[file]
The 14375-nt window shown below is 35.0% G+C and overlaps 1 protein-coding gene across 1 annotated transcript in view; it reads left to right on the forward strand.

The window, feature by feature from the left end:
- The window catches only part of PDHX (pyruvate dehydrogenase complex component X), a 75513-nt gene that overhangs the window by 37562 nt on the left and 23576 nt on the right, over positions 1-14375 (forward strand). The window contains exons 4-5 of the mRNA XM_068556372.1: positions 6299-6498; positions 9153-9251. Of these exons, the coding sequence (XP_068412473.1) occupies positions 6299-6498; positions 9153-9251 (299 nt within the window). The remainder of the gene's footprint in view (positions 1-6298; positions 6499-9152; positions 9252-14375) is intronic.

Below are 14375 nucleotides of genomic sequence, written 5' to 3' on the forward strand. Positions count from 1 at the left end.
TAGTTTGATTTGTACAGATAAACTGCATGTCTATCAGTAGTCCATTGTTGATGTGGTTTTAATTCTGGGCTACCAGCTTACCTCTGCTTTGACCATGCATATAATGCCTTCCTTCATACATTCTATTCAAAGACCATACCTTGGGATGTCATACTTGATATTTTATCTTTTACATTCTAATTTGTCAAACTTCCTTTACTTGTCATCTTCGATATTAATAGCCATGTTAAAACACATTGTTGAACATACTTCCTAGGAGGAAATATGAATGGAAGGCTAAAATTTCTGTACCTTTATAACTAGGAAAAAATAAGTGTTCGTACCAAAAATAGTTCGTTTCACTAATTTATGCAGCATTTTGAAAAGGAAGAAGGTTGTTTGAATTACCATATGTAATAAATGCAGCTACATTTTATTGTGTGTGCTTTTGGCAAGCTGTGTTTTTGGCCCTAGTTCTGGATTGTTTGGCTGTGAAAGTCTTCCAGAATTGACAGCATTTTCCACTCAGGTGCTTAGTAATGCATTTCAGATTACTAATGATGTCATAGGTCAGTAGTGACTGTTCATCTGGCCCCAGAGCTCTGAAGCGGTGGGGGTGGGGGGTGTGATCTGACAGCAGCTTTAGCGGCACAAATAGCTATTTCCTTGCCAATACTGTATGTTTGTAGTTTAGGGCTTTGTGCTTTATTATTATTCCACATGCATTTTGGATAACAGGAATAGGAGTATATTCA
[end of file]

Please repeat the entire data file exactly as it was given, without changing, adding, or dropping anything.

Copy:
The 14375-nt window shown below is 35.0% G+C and overlaps 1 protein-coding gene across 1 annotated transcript in view; it reads left to right on the forward strand.

The window, feature by feature from the left end:
- The window catches only part of PDHX (pyruvate dehydrogenase complex component X), a 75513-nt gene that overhangs the window by 37562 nt on the left and 23576 nt on the right, over positions 1-14375 (forward strand). The window contains exons 4-5 of the mRNA XM_068556372.1: positions 6299-6498; positions 9153-9251. Of these exons, the coding sequence (XP_068412473.1) occupies positions 6299-6498; positions 9153-9251 (299 nt within the window). The remainder of the gene's footprint in view (positions 1-6298; positions 6499-9152; positions 9252-14375) is intronic.

Below are 14375 nucleotides of genomic sequence, written 5' to 3' on the forward strand. Positions count from 1 at the left end.
TAGTTTGATTTGTACAGATAAACTGCATGTCTATCAGTAGTCCATTGTTGATGTGGTTTTAATTCTGGGCTACCAGCTTACCTCTGCTTTGACCATGCATATAATGCCTTCCTTCATACATTCTATTCAAAGACCATACCTTGGGATGTCATACTTGATATTTTATCTTTTACATTCTAATTTGTCAAACTTCCTTTACTTGTCATCTTCGATATTAATAGCCATGTTAAAACACATTGTTGAACATACTTCCTAGGAGGAAATATGAATGGAAGGCTAAAATTTCTGTACCTTTATAACTAGGAAAAAATAAGTGTTCGTACCAAAAATAGTTCGTTTCACTAATTTATGCAGCATTTTGAAAAGGAAGAAGGTTGTTTGAATTACCATATGTAATAAATGCAGCTACATTTTATTGTGTGTGCTTTTGGCAAGCTGTGTTTTTGGCCCTAGTTCTGGATTGTTTGGCTGTGAAAGTCTTCCAGAATTGACAGCATTTTCCACTCAGGTGCTTAGTAATGCATTTCAGATTACTAATGATGTCATAGGTCAGTAGTGACTGTTCATCTGGCCCCAGAGCTCTGAAGCGGTGGGGGTGGGGGGTGTGATCTGACAGCAGCTTTAGCGGCACAAATAGCTATTTCCTTGCCAATACTGTATGTTTGTAGTTTAGGGCTTTGTGCTTTATTATTATTCCACATGCATTTTGGATAACAGGAATAGGAGTATATTCA